What you need to know
- You can now throw a geometry or trigonometry query to Google to help solve it.
- Search offers 3D diagrams to help grasp certain concepts better, such as the structure of mitochondria.
- All these are now possible through Google Search and Lens — thanks to new updates.
Google is incorporating new features to Search and Lens for students and consumers to help them solve their math problems, the search giant announced.
Not just math problems but new updates will also help users in solving complicated physics problems next to geometry as well, Google explains in the announcement post. The new feature includes the ability to visualize STEM-related concepts and find relevant equations in a more "natural and intuitive way."
Users can look up various types of math problems on Google Search, and it involves subjects like trigonometry and calculus.
"Simply type your equation or integral into the Search bar, or take a picture with Lens, to see a step-by-step explanation and solution," Google writes in the blog. "You can also type 'math solver' to give the experience a try on desktop and coming soon, on mobile."
The search giant has also provided examples to give users an idea of how to ask Google about a math problem, from equations, integrals, and word problems — thanks to advanced LLMs, which help solve fundamental topics from high-school physics.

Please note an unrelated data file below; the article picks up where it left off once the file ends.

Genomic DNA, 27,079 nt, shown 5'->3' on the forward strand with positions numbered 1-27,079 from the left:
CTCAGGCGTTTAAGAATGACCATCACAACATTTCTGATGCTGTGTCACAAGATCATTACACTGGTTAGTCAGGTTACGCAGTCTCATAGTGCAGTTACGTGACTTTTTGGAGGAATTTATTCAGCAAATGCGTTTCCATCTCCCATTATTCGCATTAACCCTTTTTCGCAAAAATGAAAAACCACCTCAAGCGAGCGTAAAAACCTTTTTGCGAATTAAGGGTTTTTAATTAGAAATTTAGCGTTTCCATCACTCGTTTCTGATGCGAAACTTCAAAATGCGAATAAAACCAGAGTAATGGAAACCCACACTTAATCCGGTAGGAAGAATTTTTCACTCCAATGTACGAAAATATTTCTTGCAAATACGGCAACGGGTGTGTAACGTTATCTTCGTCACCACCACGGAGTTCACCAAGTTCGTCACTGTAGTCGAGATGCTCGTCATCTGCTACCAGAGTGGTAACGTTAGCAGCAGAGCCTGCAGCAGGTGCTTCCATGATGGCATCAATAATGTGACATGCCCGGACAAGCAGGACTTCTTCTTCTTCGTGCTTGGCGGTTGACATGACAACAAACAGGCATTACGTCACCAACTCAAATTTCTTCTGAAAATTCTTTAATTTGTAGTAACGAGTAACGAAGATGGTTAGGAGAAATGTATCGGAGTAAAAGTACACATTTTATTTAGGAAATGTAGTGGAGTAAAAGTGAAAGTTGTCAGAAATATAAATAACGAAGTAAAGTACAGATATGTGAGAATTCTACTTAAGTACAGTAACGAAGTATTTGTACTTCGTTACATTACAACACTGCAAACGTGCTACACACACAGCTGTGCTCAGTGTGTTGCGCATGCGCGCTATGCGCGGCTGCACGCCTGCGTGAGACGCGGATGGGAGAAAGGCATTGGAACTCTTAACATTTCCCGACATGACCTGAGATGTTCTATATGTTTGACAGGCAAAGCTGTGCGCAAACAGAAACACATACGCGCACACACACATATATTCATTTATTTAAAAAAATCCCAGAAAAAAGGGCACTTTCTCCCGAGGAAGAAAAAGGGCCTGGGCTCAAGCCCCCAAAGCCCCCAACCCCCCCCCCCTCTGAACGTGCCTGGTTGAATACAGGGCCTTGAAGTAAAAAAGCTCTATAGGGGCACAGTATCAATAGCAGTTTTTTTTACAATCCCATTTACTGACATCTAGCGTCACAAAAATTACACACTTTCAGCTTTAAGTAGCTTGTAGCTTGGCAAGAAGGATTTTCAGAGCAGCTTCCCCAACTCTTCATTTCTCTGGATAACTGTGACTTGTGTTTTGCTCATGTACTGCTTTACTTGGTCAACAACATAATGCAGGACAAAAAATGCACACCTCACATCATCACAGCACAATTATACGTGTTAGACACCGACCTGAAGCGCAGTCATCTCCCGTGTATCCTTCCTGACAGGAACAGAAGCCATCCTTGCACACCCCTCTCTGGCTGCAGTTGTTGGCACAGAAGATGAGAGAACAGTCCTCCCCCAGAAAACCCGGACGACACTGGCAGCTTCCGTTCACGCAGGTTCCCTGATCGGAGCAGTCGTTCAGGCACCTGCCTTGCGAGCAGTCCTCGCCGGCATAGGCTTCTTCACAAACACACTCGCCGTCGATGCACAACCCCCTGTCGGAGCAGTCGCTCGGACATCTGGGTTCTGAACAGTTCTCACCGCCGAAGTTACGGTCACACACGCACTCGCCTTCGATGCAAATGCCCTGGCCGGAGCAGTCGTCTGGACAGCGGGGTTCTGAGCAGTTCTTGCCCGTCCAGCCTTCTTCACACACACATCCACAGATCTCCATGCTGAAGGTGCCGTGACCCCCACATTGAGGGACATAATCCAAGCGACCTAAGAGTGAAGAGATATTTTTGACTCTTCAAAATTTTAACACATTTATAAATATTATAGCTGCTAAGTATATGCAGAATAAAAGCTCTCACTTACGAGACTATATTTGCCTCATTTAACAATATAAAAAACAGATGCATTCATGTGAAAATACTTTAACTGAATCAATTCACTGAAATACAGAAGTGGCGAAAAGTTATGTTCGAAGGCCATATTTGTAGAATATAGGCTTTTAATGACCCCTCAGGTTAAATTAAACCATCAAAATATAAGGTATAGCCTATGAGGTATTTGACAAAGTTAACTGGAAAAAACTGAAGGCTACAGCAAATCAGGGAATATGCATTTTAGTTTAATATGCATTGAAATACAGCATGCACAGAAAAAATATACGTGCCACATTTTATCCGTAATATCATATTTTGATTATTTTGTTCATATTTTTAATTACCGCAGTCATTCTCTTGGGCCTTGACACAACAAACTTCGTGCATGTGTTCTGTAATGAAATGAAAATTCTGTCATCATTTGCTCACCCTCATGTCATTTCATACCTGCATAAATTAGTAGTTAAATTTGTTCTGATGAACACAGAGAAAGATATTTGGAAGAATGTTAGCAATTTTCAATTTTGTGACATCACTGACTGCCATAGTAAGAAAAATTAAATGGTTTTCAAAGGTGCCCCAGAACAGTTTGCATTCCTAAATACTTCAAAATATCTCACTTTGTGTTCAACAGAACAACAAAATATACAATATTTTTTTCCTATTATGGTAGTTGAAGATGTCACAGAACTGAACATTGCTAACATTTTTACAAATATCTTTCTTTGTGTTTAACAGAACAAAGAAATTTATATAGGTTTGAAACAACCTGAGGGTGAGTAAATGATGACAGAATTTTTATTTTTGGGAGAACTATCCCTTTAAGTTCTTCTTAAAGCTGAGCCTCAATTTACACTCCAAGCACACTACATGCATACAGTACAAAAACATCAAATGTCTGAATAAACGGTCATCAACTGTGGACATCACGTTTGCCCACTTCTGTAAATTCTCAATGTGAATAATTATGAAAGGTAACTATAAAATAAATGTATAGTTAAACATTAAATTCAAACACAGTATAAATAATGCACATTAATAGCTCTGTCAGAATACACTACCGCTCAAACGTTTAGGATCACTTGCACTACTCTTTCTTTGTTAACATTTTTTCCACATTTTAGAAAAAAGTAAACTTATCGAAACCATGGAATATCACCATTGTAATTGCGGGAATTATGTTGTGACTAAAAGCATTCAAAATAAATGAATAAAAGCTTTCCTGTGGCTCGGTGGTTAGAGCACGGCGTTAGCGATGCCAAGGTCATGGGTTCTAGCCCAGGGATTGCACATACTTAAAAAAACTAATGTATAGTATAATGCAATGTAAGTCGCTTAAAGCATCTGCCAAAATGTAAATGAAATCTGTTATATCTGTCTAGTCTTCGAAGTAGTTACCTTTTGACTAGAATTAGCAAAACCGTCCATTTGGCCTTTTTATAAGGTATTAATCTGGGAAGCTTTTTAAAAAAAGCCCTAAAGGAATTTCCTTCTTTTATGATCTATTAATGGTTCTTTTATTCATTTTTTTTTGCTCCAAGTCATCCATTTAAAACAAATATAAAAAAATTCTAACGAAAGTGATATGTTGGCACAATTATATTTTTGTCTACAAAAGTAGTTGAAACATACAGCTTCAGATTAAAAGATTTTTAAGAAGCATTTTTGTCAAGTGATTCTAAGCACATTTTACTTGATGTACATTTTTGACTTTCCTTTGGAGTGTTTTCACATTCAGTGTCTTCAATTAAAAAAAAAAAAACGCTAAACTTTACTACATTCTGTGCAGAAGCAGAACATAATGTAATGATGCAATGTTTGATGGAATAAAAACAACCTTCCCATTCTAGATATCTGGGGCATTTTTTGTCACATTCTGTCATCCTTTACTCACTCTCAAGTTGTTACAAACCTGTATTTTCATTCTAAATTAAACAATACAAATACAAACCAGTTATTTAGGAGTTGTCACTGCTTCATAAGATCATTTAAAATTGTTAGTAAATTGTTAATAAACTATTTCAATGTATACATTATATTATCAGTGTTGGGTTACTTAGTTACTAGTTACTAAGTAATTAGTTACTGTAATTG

Another critical concept is geometry, which is less describable, unlike the others, and this is where the good old Google Lens comes in. Users can scan their geometry problem, like an area of a triangle, for instance, by just using Google Lens. It will then interpret both the visual and text components from the geometry diagram, further revealing step-by-step explanations helping in solving it.
Lastly, Search will help in understanding biology as well, providing 3D models with interactive diagrams that also provide definitions and overviews. Google says there are around 1,000 such examples with biology, chemistry, physics, and astronomy combined. The 1000 number of STEM-related 3D objects rose from 100 when Google first rolled out relevant tools to help students back in 2020.
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Vishnu works as a freelance News Writer for Android Central. For the past four years, he's been writing about consumer technology, primarily involving smartphones, laptops, and every other gizmo connected to the Internet. When he is away from keyboard, you can see him going on a long drive or chilling on a couch binge-watching some crime series.